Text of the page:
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For years, several good programs have rated the efficiency of homes and buildings. The LEED rating system, and the HERS Index are two examples. Both are good, but serve different purposes. LEED is the program that has drawn more recent attention.LEED is excellent at highlighting good construction and remodeling practices, but it's not much use in persuading consumers from a practical standpoint. It might feel morally right to own a platinum or gold home, but if it's difficult to balance that in the checkbook many consumers will be not be persuaded by those arguments.
However, a HERS rating includes average annual estimates for "space heating, space cooling, domestic hot water, and all other energy use". Those estimates are a more powerful persuasion tool, more meaningful to the consumer, and ultimately, more likely to add to the long term value of a property. But HERS hasn't caught on in quite the same fashion as LEED.
The explanation is not difficult. LEED is an award, but HERS is a comparative index. That means that in a voluntary system, a LEED rating is a gold star, usable as an advertising tool, where HERS is a disclosure of estimated costs. It may seem illogical, but when making comparisons consumers regularly judge a disclosed cost more negatively than an undisclosed cost.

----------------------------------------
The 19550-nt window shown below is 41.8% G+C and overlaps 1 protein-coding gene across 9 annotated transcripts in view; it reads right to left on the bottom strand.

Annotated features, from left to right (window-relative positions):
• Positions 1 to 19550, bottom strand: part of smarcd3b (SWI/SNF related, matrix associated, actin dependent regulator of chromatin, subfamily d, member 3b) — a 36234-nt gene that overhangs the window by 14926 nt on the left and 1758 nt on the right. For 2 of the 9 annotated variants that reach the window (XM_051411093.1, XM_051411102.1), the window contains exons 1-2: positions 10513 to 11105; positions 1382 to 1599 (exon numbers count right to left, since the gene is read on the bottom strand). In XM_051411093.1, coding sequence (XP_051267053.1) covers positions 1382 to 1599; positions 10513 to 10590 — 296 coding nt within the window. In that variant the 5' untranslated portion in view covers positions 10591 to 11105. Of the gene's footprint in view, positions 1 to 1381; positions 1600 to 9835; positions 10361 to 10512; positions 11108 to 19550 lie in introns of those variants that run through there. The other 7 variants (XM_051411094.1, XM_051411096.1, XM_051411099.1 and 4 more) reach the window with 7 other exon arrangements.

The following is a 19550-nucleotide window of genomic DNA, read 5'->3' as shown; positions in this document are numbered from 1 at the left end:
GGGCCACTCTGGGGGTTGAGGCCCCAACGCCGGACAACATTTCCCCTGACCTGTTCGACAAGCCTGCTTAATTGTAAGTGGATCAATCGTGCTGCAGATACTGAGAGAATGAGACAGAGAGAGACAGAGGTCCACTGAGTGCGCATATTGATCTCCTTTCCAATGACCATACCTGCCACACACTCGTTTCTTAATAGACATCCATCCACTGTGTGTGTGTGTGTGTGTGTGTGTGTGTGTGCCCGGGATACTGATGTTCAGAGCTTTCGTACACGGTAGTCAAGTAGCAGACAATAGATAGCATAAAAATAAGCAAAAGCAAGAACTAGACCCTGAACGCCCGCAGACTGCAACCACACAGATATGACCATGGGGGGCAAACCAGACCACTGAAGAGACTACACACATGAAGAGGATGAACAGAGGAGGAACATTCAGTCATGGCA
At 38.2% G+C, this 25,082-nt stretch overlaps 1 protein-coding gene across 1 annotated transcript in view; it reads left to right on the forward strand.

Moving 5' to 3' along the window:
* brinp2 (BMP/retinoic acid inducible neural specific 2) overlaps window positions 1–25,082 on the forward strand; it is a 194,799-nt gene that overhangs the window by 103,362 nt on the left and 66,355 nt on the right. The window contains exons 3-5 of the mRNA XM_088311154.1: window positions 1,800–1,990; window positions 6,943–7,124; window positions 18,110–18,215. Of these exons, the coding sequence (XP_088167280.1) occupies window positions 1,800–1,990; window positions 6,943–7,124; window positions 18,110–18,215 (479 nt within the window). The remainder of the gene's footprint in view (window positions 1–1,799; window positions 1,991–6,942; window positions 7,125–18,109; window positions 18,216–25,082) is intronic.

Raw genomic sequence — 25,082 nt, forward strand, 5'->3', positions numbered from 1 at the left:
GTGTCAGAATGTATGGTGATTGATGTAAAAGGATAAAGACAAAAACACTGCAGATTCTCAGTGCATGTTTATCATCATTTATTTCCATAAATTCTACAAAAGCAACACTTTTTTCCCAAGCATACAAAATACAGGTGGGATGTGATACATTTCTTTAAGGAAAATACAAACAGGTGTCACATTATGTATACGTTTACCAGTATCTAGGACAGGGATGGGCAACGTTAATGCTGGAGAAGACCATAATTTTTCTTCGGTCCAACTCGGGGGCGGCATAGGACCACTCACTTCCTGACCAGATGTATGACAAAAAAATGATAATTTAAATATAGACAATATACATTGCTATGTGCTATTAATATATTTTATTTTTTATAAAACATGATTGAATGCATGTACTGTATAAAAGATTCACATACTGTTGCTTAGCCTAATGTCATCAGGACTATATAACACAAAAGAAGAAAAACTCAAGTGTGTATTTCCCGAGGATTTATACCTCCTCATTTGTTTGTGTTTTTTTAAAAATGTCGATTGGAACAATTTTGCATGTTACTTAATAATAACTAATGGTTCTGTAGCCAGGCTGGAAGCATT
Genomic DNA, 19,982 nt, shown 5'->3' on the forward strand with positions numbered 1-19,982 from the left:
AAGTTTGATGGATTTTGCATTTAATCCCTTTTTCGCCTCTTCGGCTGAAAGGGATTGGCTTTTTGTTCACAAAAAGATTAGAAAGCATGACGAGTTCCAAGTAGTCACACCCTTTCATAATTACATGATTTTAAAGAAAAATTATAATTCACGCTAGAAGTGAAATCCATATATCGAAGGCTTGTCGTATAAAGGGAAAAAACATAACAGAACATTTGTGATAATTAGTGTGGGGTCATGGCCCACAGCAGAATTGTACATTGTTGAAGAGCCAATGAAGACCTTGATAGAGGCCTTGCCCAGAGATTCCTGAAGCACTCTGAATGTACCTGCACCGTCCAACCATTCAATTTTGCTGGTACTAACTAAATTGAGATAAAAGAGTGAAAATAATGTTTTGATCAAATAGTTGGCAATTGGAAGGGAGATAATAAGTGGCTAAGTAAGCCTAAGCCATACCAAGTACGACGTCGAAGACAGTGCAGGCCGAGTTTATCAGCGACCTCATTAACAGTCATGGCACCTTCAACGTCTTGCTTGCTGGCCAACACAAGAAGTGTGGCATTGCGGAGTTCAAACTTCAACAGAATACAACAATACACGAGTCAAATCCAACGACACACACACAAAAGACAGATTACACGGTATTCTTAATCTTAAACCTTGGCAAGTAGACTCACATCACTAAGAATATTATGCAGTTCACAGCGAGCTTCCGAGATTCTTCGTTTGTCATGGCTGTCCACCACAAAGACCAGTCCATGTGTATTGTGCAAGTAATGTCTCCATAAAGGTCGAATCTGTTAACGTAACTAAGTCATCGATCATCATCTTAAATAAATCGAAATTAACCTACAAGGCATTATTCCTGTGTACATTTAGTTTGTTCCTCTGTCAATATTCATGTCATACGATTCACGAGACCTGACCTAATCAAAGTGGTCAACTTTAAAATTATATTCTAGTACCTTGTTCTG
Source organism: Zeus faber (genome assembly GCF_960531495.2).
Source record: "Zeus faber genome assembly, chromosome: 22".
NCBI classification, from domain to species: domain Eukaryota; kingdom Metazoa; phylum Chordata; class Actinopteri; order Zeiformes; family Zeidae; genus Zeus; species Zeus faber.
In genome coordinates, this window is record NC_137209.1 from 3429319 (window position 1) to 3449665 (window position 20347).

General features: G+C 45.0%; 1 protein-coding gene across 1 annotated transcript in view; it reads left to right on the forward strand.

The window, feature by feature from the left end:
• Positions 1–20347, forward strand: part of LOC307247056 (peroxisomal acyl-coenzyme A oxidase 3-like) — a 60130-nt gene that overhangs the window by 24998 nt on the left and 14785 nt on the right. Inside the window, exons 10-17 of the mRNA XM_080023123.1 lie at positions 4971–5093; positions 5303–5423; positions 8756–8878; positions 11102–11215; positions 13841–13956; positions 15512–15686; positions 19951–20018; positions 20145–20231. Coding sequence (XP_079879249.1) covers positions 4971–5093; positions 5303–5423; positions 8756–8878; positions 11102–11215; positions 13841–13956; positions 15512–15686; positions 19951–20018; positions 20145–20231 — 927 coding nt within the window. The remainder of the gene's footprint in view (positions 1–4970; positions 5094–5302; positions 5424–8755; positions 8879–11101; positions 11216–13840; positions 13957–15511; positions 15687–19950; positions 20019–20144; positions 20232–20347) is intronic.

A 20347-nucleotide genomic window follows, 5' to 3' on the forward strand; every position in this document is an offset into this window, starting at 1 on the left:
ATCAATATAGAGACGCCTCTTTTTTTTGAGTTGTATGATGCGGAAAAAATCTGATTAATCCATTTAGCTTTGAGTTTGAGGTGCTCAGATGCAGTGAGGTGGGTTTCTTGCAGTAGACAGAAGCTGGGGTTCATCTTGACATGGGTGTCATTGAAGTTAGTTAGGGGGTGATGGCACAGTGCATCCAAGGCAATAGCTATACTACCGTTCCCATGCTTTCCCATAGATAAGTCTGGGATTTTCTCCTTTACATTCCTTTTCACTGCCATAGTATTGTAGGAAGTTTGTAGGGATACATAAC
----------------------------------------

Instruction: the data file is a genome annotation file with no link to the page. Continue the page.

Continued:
LEED works as a voluntary program, but a comparative program like HERS works best when comparisons are possible between each and every home.
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I wouldn't be surprised if within a couple of years private property sales and mortgage agreements will require the inclusion of the HERS annual energy cost estimate, much like they include elements like property taxes, association fees. This would ensure home owners to consider energy costs in their purchasing decisions, and enable them to make better choices that match their needs and means. With our house projected to have a HERS score of around 40 we'd be all for it... ;-)
Oh, for those who have no idea what '40' means... The scale is from 0 to about 200 where 0 means self-sustaining energy usage and 200 means you should really be looking for a rich sugar-daddy to pay your energy bills. The average house in the US is about 130 and the average new house is a little under a 100. With our house being a '40' and being about 5000 sq. ft of conditioned space (includes all unfinished space in the basement) you are still only looking at a gas furnace operating cost of about $300/yr. Print this post